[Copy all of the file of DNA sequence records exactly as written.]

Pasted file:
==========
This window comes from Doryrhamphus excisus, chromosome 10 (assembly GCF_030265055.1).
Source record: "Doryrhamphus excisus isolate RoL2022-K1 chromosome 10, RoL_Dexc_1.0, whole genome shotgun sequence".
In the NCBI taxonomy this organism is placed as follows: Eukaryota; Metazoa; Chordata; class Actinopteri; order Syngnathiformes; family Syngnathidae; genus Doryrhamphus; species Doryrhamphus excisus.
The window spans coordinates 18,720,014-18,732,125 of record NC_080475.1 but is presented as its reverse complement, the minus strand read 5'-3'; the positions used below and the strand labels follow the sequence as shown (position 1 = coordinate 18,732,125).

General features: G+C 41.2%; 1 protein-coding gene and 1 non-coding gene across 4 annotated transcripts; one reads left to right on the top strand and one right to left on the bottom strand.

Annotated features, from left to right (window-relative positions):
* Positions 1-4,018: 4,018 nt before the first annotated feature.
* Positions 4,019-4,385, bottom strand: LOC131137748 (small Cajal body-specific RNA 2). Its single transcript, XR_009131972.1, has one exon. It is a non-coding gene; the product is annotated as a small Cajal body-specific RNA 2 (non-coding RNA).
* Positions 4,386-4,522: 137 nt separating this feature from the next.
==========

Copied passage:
This window comes from Doryrhamphus excisus, chromosome 10 (assembly GCF_030265055.1).
Source record: "Doryrhamphus excisus isolate RoL2022-K1 chromosome 10, RoL_Dexc_1.0, whole genome shotgun sequence".
In the NCBI taxonomy this organism is placed as follows: Eukaryota; Metazoa; Chordata; class Actinopteri; order Syngnathiformes; family Syngnathidae; genus Doryrhamphus; species Doryrhamphus excisus.
The window spans coordinates 18,720,014-18,732,125 of record NC_080475.1 but is presented as its reverse complement, the minus strand read 5'-3'; the positions used below and the strand labels follow the sequence as shown (position 1 = coordinate 18,732,125).

General features: G+C 41.2%; 1 protein-coding gene and 1 non-coding gene across 4 annotated transcripts; one reads left to right on the top strand and one right to left on the bottom strand.

Annotated features, from left to right (window-relative positions):
* Positions 1-4,018: 4,018 nt before the first annotated feature.
* Positions 4,019-4,385, bottom strand: LOC131137748 (small Cajal body-specific RNA 2). Its single transcript, XR_009131972.1, has one exon. It is a non-coding gene; the product is annotated as a small Cajal body-specific RNA 2 (non-coding RNA).
* Positions 4,386-4,522: 137 nt separating this feature from the next.